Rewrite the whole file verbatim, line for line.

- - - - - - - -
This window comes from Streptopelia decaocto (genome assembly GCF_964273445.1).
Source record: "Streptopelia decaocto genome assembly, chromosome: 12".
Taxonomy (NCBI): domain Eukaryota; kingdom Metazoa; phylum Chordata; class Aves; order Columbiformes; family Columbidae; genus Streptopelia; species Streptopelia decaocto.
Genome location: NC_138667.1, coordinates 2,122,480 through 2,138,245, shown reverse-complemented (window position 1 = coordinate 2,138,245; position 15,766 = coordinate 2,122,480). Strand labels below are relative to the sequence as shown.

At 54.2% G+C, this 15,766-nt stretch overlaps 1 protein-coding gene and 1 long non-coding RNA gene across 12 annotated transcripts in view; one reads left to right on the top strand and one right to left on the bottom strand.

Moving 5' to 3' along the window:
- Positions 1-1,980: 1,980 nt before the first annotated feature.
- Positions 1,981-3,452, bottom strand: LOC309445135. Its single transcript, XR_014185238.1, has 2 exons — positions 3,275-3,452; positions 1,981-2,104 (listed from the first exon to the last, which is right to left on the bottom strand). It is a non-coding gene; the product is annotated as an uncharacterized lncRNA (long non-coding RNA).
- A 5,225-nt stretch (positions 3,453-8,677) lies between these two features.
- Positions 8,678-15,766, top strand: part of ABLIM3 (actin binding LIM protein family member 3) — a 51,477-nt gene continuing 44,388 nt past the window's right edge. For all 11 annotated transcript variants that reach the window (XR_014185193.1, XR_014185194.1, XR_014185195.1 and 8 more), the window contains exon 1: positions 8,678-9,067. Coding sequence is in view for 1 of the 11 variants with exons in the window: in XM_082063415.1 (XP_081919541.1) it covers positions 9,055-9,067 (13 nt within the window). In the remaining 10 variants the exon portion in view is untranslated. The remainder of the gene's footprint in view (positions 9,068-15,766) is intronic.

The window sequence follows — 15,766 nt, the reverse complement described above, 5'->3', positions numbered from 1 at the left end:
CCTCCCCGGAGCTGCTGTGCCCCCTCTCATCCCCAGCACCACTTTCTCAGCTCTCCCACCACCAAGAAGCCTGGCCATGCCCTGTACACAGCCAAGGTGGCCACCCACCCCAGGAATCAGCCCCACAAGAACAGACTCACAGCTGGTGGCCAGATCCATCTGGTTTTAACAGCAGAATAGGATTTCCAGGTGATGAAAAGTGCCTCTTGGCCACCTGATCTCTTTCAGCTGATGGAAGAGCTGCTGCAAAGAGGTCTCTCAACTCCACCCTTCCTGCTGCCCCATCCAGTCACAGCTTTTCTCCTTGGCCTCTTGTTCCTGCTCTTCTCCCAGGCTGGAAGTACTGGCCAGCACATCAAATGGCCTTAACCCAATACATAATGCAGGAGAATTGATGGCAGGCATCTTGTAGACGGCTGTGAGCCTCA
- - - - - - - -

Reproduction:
This window comes from Streptopelia decaocto (genome assembly GCF_964273445.1).
Source record: "Streptopelia decaocto genome assembly, chromosome: 12".
Taxonomy (NCBI): domain Eukaryota; kingdom Metazoa; phylum Chordata; class Aves; order Columbiformes; family Columbidae; genus Streptopelia; species Streptopelia decaocto.
Genome location: NC_138667.1, coordinates 2,122,480 through 2,138,245, shown reverse-complemented (window position 1 = coordinate 2,138,245; position 15,766 = coordinate 2,122,480). Strand labels below are relative to the sequence as shown.

At 54.2% G+C, this 15,766-nt stretch overlaps 1 protein-coding gene and 1 long non-coding RNA gene across 12 annotated transcripts in view; one reads left to right on the top strand and one right to left on the bottom strand.

Moving 5' to 3' along the window:
- Positions 1-1,980: 1,980 nt before the first annotated feature.
- Positions 1,981-3,452, bottom strand: LOC309445135. Its single transcript, XR_014185238.1, has 2 exons — positions 3,275-3,452; positions 1,981-2,104 (listed from the first exon to the last, which is right to left on the bottom strand). It is a non-coding gene; the product is annotated as an uncharacterized lncRNA (long non-coding RNA).
- A 5,225-nt stretch (positions 3,453-8,677) lies between these two features.
- Positions 8,678-15,766, top strand: part of ABLIM3 (actin binding LIM protein family member 3) — a 51,477-nt gene continuing 44,388 nt past the window's right edge. For all 11 annotated transcript variants that reach the window (XR_014185193.1, XR_014185194.1, XR_014185195.1 and 8 more), the window contains exon 1: positions 8,678-9,067. Coding sequence is in view for 1 of the 11 variants with exons in the window: in XM_082063415.1 (XP_081919541.1) it covers positions 9,055-9,067 (13 nt within the window). In the remaining 10 variants the exon portion in view is untranslated. The remainder of the gene's footprint in view (positions 9,068-15,766) is intronic.

The window sequence follows — 15,766 nt, the reverse complement described above, 5'->3', positions numbered from 1 at the left end:
CCTCCCCGGAGCTGCTGTGCCCCCTCTCATCCCCAGCACCACTTTCTCAGCTCTCCCACCACCAAGAAGCCTGGCCATGCCCTGTACACAGCCAAGGTGGCCACCCACCCCAGGAATCAGCCCCACAAGAACAGACTCACAGCTGGTGGCCAGATCCATCTGGTTTTAACAGCAGAATAGGATTTCCAGGTGATGAAAAGTGCCTCTTGGCCACCTGATCTCTTTCAGCTGATGGAAGAGCTGCTGCAAAGAGGTCTCTCAACTCCACCCTTCCTGCTGCCCCATCCAGTCACAGCTTTTCTCCTTGGCCTCTTGTTCCTGCTCTTCTCCCAGGCTGGAAGTACTGGCCAGCACATCAAATGGCCTTAACCCAATACATAATGCAGGAGAATTGATGGCAGGCATCTTGTAGACGGCTGTGAGCCTCA